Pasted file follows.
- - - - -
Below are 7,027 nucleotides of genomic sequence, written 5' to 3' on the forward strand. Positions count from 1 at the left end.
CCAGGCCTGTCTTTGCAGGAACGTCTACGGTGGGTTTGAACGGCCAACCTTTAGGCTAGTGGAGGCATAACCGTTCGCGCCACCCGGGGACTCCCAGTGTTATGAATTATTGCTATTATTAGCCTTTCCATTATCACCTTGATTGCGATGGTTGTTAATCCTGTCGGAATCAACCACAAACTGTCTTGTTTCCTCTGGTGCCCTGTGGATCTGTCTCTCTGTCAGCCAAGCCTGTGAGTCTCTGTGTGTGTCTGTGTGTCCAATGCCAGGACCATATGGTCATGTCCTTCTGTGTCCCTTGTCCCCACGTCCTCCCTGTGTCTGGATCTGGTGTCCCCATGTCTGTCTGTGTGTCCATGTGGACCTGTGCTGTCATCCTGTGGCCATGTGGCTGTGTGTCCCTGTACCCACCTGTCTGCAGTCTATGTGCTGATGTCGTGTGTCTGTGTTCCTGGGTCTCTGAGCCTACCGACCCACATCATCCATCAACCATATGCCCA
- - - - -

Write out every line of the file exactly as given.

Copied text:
Below are 7,027 nucleotides of genomic sequence, written 5' to 3' on the forward strand. Positions count from 1 at the left end.
CCAGGCCTGTCTTTGCAGGAACGTCTACGGTGGGTTTGAACGGCCAACCTTTAGGCTAGTGGAGGCATAACCGTTCGCGCCACCCGGGGACTCCCAGTGTTATGAATTATTGCTATTATTAGCCTTTCCATTATCACCTTGATTGCGATGGTTGTTAATCCTGTCGGAATCAACCACAAACTGTCTTGTTTCCTCTGGTGCCCTGTGGATCTGTCTCTCTGTCAGCCAAGCCTGTGAGTCTCTGTGTGTGTCTGTGTGTCCAATGCCAGGACCATATGGTCATGTCCTTCTGTGTCCCTTGTCCCCACGTCCTCCCTGTGTCTGGATCTGGTGTCCCCATGTCTGTCTGTGTGTCCATGTGGACCTGTGCTGTCATCCTGTGGCCATGTGGCTGTGTGTCCCTGTACCCACCTGTCTGCAGTCTATGTGCTGATGTCGTGTGTCTGTGTTCCTGGGTCTCTGAGCCTACCGACCCACATCATCCATCAACCATATGCCCA